But it is germane, in the confines of this column, to wonder if Ali would have got the award for being the sports personality of the century on television. After a few seconds' consideration, it is easy to conclude that Ali wins that, too - after all, our shared history depends almost exclusively on TV. How many people saw Ali fight? I mean Ali himself, rather than an arrangement of electrons on a screen? Probably not much more than, say, half a million over his 61 contests. Earlier this week, Sugar Ray Robinson was voted ahead of Ali as the greatest boxer of the century. But in the small screen universe, Ali is without peer.
But more generally, what have been the TV highlights of the sporting century? There are as many answers as there are viewers. Any individual's mental sporting map will resemble that New Yorker depiction of the world, in which New Jersey is practically outside the solar system and the rest of the world barely exists. Hence a contender for my top 10 would be Southport's first appearance on Match of the Day, against Hereford in the early 1970s.
Perhaps the most strictly televisual sporting events are those which require the medium for illumination. The whole world saw Maradona's Hand of God in 1986 - at least, those of us watching the slow-motion replay. And had Geoff Hurst's second World Cup final goal been scored today, the only controversy would be how it could have been given in the first place. The Germans would have seen replays in post-match interviews and gone home knowing, rather than suspecting, that events had conspired against them.
And then there are sports that require an armchair view in order to make sense of them at all. Attending Formula One in person has its compensations - the noise, the atmosphere, the dolly birds - couch potatoes will have a clearer conception of the day's proceedings than anyone who was actually there.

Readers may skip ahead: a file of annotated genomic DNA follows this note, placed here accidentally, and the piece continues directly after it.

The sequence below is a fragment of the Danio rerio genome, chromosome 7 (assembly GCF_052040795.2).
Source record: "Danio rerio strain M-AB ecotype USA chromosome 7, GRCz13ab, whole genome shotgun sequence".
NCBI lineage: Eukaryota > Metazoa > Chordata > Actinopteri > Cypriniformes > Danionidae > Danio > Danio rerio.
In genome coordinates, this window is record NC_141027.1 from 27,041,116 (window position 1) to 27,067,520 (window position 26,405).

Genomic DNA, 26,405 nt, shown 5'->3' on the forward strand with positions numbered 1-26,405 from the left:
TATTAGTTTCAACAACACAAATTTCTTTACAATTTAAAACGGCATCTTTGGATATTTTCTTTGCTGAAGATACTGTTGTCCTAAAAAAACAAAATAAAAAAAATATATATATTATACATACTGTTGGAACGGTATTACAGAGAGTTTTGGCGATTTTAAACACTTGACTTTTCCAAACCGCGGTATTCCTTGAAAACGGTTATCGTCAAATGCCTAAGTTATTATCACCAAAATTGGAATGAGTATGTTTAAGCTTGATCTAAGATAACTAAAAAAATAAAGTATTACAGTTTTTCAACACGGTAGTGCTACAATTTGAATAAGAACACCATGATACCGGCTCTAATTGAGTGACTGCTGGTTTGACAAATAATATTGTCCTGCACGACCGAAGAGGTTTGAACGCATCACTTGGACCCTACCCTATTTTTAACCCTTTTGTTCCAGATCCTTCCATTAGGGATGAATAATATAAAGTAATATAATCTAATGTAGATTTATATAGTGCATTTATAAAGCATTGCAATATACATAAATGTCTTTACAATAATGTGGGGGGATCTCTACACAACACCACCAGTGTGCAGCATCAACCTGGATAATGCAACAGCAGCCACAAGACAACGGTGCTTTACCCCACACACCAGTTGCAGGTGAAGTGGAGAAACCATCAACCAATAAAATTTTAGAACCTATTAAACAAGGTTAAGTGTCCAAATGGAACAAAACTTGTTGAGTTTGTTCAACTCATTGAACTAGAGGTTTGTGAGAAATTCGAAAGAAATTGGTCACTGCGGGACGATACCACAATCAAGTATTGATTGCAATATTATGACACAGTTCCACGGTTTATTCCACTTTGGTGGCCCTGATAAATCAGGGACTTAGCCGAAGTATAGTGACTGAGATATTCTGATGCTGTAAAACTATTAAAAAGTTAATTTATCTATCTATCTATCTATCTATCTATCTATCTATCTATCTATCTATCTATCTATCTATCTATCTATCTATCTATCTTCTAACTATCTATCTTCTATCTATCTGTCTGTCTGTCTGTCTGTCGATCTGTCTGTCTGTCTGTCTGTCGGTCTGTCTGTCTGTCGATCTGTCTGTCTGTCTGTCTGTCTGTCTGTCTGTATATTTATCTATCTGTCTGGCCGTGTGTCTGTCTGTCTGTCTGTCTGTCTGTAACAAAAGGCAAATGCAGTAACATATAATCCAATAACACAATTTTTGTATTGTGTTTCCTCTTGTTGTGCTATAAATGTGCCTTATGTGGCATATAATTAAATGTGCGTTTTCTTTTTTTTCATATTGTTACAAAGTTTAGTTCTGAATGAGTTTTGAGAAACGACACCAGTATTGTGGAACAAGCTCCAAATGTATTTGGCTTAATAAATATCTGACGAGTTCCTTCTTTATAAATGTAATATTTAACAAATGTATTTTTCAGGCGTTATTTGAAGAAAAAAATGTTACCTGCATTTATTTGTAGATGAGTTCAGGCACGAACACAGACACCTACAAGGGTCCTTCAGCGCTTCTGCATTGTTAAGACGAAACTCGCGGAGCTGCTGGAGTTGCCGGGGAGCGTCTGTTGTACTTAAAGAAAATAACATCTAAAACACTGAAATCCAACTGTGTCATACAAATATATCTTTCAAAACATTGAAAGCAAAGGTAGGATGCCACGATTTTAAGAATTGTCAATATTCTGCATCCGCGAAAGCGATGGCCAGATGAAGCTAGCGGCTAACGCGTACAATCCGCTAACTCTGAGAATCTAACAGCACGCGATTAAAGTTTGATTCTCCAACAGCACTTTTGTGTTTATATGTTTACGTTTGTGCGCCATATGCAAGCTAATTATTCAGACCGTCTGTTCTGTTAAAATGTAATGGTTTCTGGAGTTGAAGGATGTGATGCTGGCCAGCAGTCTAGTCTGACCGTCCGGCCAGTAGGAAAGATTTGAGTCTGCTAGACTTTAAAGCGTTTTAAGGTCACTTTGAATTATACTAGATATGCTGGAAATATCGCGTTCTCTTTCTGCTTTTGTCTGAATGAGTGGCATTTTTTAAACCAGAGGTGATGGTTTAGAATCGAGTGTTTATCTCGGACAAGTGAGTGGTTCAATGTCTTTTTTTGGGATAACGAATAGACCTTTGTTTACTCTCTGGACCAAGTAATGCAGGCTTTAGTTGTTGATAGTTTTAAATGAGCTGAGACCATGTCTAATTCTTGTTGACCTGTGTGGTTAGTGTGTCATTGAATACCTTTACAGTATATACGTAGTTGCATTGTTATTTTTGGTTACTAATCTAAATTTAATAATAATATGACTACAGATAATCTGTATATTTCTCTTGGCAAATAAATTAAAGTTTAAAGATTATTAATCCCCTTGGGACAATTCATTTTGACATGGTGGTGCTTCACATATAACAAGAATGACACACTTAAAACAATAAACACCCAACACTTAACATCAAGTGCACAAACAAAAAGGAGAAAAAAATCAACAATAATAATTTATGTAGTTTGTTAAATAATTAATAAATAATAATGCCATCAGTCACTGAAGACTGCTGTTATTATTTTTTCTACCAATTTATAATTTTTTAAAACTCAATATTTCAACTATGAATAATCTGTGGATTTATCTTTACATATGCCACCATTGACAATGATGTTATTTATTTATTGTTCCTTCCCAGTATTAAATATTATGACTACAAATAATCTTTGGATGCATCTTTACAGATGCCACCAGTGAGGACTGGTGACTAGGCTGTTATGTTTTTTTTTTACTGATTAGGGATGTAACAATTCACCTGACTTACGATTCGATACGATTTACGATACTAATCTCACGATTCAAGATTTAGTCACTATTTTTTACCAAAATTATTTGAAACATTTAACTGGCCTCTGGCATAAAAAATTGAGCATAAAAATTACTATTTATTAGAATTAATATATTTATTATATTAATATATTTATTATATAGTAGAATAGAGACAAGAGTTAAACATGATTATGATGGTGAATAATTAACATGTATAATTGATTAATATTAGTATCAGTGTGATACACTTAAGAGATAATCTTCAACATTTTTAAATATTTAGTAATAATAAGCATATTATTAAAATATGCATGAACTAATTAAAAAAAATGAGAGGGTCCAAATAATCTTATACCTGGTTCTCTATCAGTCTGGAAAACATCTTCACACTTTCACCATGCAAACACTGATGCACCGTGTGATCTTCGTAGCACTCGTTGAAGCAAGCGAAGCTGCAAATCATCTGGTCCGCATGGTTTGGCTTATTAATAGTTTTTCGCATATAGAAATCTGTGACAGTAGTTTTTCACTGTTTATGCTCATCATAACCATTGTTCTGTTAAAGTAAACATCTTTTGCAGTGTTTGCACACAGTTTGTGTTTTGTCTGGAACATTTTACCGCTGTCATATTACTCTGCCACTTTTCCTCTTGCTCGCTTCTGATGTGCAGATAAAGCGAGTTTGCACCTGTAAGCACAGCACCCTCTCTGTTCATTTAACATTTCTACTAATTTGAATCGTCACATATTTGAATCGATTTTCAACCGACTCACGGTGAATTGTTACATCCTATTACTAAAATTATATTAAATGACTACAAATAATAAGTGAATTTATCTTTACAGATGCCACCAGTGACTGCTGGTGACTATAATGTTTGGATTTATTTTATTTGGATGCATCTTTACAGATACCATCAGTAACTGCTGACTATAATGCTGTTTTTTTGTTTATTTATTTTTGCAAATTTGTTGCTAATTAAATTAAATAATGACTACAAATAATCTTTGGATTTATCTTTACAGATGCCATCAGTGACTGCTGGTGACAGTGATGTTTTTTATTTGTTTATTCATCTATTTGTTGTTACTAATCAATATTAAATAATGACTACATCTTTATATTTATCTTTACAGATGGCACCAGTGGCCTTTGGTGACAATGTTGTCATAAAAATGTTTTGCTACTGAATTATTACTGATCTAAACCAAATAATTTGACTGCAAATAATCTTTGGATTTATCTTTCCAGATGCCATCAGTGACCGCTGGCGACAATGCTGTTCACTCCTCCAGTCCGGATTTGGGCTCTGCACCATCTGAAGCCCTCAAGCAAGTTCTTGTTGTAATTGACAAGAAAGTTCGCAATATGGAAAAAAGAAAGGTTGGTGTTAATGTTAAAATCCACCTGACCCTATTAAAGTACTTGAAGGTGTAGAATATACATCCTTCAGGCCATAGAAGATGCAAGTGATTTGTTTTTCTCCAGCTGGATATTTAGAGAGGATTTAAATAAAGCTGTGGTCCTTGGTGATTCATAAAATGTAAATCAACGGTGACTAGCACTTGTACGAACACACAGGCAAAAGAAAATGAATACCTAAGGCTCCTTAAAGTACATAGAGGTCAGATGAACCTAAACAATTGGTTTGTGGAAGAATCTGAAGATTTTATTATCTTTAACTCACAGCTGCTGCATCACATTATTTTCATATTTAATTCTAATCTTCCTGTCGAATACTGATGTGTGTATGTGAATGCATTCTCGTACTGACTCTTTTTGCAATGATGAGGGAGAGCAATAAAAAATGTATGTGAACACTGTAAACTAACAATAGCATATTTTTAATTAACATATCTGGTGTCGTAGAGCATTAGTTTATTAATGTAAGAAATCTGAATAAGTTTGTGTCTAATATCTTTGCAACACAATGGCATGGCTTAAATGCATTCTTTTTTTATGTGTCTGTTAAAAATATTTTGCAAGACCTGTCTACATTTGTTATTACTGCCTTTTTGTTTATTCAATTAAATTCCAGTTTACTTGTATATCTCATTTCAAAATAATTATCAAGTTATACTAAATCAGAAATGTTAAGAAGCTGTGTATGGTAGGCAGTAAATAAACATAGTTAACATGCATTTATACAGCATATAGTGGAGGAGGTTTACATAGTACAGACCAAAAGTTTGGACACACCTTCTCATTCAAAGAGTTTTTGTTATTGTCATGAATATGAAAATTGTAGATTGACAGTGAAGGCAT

But in the end, it is the thrill factor that counts. Without thinking too hard, this is my personal - and idiosyncratic - Top 10 TV Sporting Moments.
September 1966: Ali v Karl Mildenberger. The world heavyweight champion was making the sixth defence of his title, though I scarcely knew that at the time. I was an eight-year-old whose world had been lit up by an interview a couple of days earlier, and though I remember little about the fight itself, I can still recall the sense of magic.
May 1967: West Ham 1 Manchester United 6. The last weekend of the season. Primed by ancestral fanaticism, I watched the highlights of United's romp to the title. Life was, to coin a phrase, never the same again.
May 1968: Manchester United 4 Benfica 1 in the European Cup final, watched at my next-door neighbours. United had chosen me a year earlier, and this was my reward.
July 1970: The World Cup final, Brazil 4 Italy 1. This makes the Top 10 because, after all these years, I have still never seen it. A boy's heart was broken because he was in church being confirmed while the greatest match of all time was taking place. And people ask me why I lost my faith. It's in my Top 10 because I still feel the pain.
July 1980: That tie-break, Bjorn Borg v John McEnroe. This was one of those events that became intertwined with one's life in a most peculiar way. I watched the drama unfold during a party in Newcastle, and got talking to a couple of tennis fans in a way that resulted in some very naughty goings-on indeed. The titanic tennis duel and what happened after the party are as one in my mind...
June 1982: France v Germany in the World Cup semi- finals. I was already in love with France from four years earlier, and now my heart soared and plummeted as the filthy Hun somehow got back into the game. As Horst Hrubesch leapt into the air after scoring the winning penalty, it was like a death in the family.
1986: Belgium 4 Soviet Union 3. Valery Lobanovsky's exhilarating communist hordes had stolen my heart, and grief at their defeat was only slightly tempered by fabulous football.
July 1989: The final stage of the Tour de France, a time trial into the Champs-Elysees. Laurent Fignon was 50 seconds ahead of Greg LeMond when the day began. As he entered the final straight, the last man to ride, it suddenly became clear that the American was going to overhaul him. And he did, by eight seconds.
May 1999: Manchester United 2 Bayern 1 in the European Cup final. United's comeback constituted the most extreme two minutes of my life.
June 1999: Lance Armstrong, back from his death bed and taking the Tour de France by storm, settled the result with a champion's ride to Sestriere in the Alps. A new hero for me.
I still can't decide about Hereford v Southport, though.Reuse content